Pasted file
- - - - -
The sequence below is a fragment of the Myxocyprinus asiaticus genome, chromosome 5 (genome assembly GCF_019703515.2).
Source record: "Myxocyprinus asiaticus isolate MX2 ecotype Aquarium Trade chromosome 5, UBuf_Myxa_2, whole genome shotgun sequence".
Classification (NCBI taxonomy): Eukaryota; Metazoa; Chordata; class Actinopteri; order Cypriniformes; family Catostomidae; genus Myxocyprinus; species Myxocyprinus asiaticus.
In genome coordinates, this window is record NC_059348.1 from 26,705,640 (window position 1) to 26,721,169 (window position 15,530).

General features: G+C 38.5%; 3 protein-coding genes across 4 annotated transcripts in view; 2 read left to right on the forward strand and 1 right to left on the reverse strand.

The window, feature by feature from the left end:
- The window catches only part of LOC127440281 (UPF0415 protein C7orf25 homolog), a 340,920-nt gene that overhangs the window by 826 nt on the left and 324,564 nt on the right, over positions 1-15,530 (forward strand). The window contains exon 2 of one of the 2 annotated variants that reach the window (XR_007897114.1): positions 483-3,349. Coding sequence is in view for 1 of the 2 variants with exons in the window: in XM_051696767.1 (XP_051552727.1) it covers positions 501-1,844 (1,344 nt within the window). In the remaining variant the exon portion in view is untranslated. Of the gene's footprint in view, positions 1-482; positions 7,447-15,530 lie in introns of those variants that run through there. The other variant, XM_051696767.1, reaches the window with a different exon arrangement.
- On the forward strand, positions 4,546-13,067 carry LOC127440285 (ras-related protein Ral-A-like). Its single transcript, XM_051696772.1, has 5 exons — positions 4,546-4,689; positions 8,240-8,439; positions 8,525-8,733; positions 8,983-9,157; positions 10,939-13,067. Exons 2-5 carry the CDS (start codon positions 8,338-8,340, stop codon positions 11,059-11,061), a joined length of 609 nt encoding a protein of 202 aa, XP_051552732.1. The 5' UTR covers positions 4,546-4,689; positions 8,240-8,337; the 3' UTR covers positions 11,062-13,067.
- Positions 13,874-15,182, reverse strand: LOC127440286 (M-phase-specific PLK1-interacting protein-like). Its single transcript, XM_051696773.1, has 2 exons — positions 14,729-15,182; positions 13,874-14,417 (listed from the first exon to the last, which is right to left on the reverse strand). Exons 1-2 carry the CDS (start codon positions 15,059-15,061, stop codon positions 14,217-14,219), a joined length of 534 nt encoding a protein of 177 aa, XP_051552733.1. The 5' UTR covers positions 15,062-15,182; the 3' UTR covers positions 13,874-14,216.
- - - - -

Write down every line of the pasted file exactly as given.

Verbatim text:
The sequence below is a fragment of the Myxocyprinus asiaticus genome, chromosome 5 (genome assembly GCF_019703515.2).
Source record: "Myxocyprinus asiaticus isolate MX2 ecotype Aquarium Trade chromosome 5, UBuf_Myxa_2, whole genome shotgun sequence".
Classification (NCBI taxonomy): Eukaryota; Metazoa; Chordata; class Actinopteri; order Cypriniformes; family Catostomidae; genus Myxocyprinus; species Myxocyprinus asiaticus.
In genome coordinates, this window is record NC_059348.1 from 26,705,640 (window position 1) to 26,721,169 (window position 15,530).

General features: G+C 38.5%; 3 protein-coding genes across 4 annotated transcripts in view; 2 read left to right on the forward strand and 1 right to left on the reverse strand.

The window, feature by feature from the left end:
- The window catches only part of LOC127440281 (UPF0415 protein C7orf25 homolog), a 340,920-nt gene that overhangs the window by 826 nt on the left and 324,564 nt on the right, over positions 1-15,530 (forward strand). The window contains exon 2 of one of the 2 annotated variants that reach the window (XR_007897114.1): positions 483-3,349. Coding sequence is in view for 1 of the 2 variants with exons in the window: in XM_051696767.1 (XP_051552727.1) it covers positions 501-1,844 (1,344 nt within the window). In the remaining variant the exon portion in view is untranslated. Of the gene's footprint in view, positions 1-482; positions 7,447-15,530 lie in introns of those variants that run through there. The other variant, XM_051696767.1, reaches the window with a different exon arrangement.
- On the forward strand, positions 4,546-13,067 carry LOC127440285 (ras-related protein Ral-A-like). Its single transcript, XM_051696772.1, has 5 exons — positions 4,546-4,689; positions 8,240-8,439; positions 8,525-8,733; positions 8,983-9,157; positions 10,939-13,067. Exons 2-5 carry the CDS (start codon positions 8,338-8,340, stop codon positions 11,059-11,061), a joined length of 609 nt encoding a protein of 202 aa, XP_051552732.1. The 5' UTR covers positions 4,546-4,689; positions 8,240-8,337; the 3' UTR covers positions 11,062-13,067.
- Positions 13,874-15,182, reverse strand: LOC127440286 (M-phase-specific PLK1-interacting protein-like). Its single transcript, XM_051696773.1, has 2 exons — positions 14,729-15,182; positions 13,874-14,417 (listed from the first exon to the last, which is right to left on the reverse strand). Exons 1-2 carry the CDS (start codon positions 15,059-15,061, stop codon positions 14,217-14,219), a joined length of 534 nt encoding a protein of 177 aa, XP_051552733.1. The 5' UTR covers positions 15,062-15,182; the 3' UTR covers positions 13,874-14,216.